@tracy- I can’t disagree more strongly to your comment. As a therapist who works with blended families, I know that there is no “on” switch for kids to accept a new parent into their lives. Just because mom or dad chooses a new partner does not mean that the kids are choosing a new parent. These are relationships that take time. Respect, yes. Setting house rules, you bet. Assuming a parental relationship right away- and expecting that to be received because a wedding happened, that isn’t realistic.

  • Rico

    Rico

    April 24th, 2015 at 6:06 PM

    So what would one say if I tell you I raised him with his mom ever since he was three years old. Now he is fifteen & pretends as if I don’t exist????

  • Tracy C.

    Tracy C.

    April 25th, 2015 at 11:42 AM

    I disagree- with all respect! I guess my thoughts about it all is that maybe there shouldn’t even be a wedding until the blend has really set in. I am a stepchild so I know how hard it can be and I understand that you work with a lot of families in this same situation. But I think that when the boundaries and the relationships are not explored and fully established before the wedding takes place then there is always going to be trouble. Why is it unfair to expect that these kids are hers too? I wanted my dad to feel that way even though he was not my biological dad.

  • Erika

    Erika

    April 25th, 2015 at 7:13 PM

    @tracy c – I do agree with you that the boundaries and relationship expectations are absolutely best explored before the wedding. Often that doesn’t happen, and the assumption that a wedding = automatic parent doesn’t work in most cases and sets people (parents and kids) up for disappointment.

    There are many step parents who have “full” parent status and it works in wonderful ways. It just isn’t a given that marrying someone with kids will make you a parent in their eyes. That takes time and work and open conversations about expectations and roles. In the case of the original letter writer, it seems as if her expectation was that she would become mom because she married dad, and that expectation is what I was calling in to question.

  • Hunter

    Hunter

    April 26th, 2015 at 9:56 AM

    I really can see this from all sides. This is why I am not even sure it is a good idea to get remarried when your children are in that tween and teen stage. Date, have fun, but provide stability in the way that they need it and keep their best interest as your best interest for a little longer.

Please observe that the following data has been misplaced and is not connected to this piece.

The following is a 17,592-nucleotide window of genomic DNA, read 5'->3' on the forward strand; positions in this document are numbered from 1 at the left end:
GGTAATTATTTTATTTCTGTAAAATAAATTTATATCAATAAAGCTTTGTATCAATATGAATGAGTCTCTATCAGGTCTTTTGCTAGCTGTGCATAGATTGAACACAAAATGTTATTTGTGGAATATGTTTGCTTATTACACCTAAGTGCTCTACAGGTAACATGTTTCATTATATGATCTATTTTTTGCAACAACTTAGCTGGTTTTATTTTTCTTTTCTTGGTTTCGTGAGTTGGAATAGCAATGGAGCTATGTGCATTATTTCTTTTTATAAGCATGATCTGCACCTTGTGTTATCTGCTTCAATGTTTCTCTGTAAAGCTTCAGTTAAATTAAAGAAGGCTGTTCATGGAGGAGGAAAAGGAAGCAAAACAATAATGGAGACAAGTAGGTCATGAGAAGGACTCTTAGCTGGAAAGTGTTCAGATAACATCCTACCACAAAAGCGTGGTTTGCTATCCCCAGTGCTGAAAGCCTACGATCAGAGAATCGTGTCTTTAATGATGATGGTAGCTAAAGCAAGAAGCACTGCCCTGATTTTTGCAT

• Julia

    Julia

    April 27th, 2015 at 3:17 PM

    In these situations I think that you both have to go in together on the same page about how you are going to handle every situation. I know that some of them you may not be able to discuss until they come up but I think that for the most part you can talk it over with your spouse and make those decisions very early on about who will handle what and in what way. Leaving it for the time after the I Do’s really isn’t an option when it comes to handling step families.

  • junior

    junior

    April 28th, 2015 at 4:46 PM

    Working with a good family therapist to help iron out some of the wrinkles that you all are facing could be a huge help.

  • Rico

    Rico

    April 29th, 2015 at 9:09 AM

    Hi Junior

    I think that is something I need to consider.

  • Maeve

    Maeve

    May 7th, 2015 at 3:47 AM

    So let him be the disciplinarian and you commit to being the cool step mom!

  • Rhonda

    Rhonda

    June 8th, 2015 at 12:45 PM

    What happens if he “won’t” be the disciplinarian and you are unable to live that way? Children not given chores while they are over or pick up their room before they go back to mom’s house?

  • Rico

    Rico

    June 10th, 2015 at 9:01 PM

    Hi Everyone
    In a recent thought I decided to gave a conversation with my stepson (teenager)
    I only asked questions re certain standards and was surprised he actually knew what they were.
    At that point I came to a realization that today’s kids step or biological are not able to predict the future like we as adults do a skills acquired over a period time hence the setting up if ones life in the way that you do
    The adolescent is not able to, so s/he embarks on a journey of self discovery & eventually learns what the consequences of certain actions are. Thus learning how to predict the future of certain outcomes.
    As adults/parents we had our turn. So my AHA moment was, leave him and only declare your support, love & friendship in time of confusion & distress. And let him on on his merry way.
    A bit fearful for the parent because you think will he make the right choices etc. Remember it is his journey. The only other thing you can do is check in every week to deliver hugs & find out how they coping.
    Hope this helps

  • Strong

    Strong

    May 4th, 2019 at 8:49 PM

    I have that problem! I married in to a one child family. The dad will NOT do any disciplining, and he says I am too strict!! I am on the verge of leaving because there is not order in the house. The child is in charge, and Dad is okay with this, and I am NOT!! I really need prayers! Any advice?